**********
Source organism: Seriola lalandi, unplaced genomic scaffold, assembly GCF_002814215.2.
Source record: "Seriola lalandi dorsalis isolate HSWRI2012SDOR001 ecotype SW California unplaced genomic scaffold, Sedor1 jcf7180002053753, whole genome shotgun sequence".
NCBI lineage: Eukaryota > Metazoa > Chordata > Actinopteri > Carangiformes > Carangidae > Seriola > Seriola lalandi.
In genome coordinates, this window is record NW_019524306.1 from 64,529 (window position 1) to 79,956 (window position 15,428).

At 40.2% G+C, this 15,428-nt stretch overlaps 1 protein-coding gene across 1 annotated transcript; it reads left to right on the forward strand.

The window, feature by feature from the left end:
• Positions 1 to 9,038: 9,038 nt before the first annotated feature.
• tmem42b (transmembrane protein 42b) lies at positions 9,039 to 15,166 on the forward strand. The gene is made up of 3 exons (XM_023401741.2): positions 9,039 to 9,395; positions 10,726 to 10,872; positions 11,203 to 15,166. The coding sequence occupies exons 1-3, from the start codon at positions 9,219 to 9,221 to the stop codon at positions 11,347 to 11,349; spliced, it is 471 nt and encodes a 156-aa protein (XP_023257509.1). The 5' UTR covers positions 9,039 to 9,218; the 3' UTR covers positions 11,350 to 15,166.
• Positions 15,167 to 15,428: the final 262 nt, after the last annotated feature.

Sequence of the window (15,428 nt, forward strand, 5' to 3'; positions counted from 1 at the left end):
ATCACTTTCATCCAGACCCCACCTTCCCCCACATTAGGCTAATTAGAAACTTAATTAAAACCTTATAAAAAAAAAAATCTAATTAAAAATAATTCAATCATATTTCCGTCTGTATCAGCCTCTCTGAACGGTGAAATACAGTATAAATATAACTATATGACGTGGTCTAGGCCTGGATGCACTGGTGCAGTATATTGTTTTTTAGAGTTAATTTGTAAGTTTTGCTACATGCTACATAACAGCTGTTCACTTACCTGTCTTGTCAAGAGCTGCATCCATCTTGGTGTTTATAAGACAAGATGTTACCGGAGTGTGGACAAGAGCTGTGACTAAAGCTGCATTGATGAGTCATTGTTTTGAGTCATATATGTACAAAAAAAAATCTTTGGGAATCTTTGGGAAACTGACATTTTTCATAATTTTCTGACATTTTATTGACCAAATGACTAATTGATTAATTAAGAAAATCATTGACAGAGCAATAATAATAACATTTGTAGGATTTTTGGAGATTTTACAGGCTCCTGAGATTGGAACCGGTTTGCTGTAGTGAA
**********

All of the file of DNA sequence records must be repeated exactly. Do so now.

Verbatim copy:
Source organism: Seriola lalandi, unplaced genomic scaffold, assembly GCF_002814215.2.
Source record: "Seriola lalandi dorsalis isolate HSWRI2012SDOR001 ecotype SW California unplaced genomic scaffold, Sedor1 jcf7180002053753, whole genome shotgun sequence".
NCBI lineage: Eukaryota > Metazoa > Chordata > Actinopteri > Carangiformes > Carangidae > Seriola > Seriola lalandi.
In genome coordinates, this window is record NW_019524306.1 from 64,529 (window position 1) to 79,956 (window position 15,428).

At 40.2% G+C, this 15,428-nt stretch overlaps 1 protein-coding gene across 1 annotated transcript; it reads left to right on the forward strand.

The window, feature by feature from the left end:
• Positions 1 to 9,038: 9,038 nt before the first annotated feature.
• tmem42b (transmembrane protein 42b) lies at positions 9,039 to 15,166 on the forward strand. The gene is made up of 3 exons (XM_023401741.2): positions 9,039 to 9,395; positions 10,726 to 10,872; positions 11,203 to 15,166. The coding sequence occupies exons 1-3, from the start codon at positions 9,219 to 9,221 to the stop codon at positions 11,347 to 11,349; spliced, it is 471 nt and encodes a 156-aa protein (XP_023257509.1). The 5' UTR covers positions 9,039 to 9,218; the 3' UTR covers positions 11,350 to 15,166.
• Positions 15,167 to 15,428: the final 262 nt, after the last annotated feature.

Sequence of the window (15,428 nt, forward strand, 5' to 3'; positions counted from 1 at the left end):
ATCACTTTCATCCAGACCCCACCTTCCCCCACATTAGGCTAATTAGAAACTTAATTAAAACCTTATAAAAAAAAAAATCTAATTAAAAATAATTCAATCATATTTCCGTCTGTATCAGCCTCTCTGAACGGTGAAATACAGTATAAATATAACTATATGACGTGGTCTAGGCCTGGATGCACTGGTGCAGTATATTGTTTTTTAGAGTTAATTTGTAAGTTTTGCTACATGCTACATAACAGCTGTTCACTTACCTGTCTTGTCAAGAGCTGCATCCATCTTGGTGTTTATAAGACAAGATGTTACCGGAGTGTGGACAAGAGCTGTGACTAAAGCTGCATTGATGAGTCATTGTTTTGAGTCATATATGTACAAAAAAAAATCTTTGGGAATCTTTGGGAAACTGACATTTTTCATAATTTTCTGACATTTTATTGACCAAATGACTAATTGATTAATTAAGAAAATCATTGACAGAGCAATAATAATAACATTTGTAGGATTTTTGGAGATTTTACAGGCTCCTGAGATTGGAACCGGTTTGCTGTAGTGAA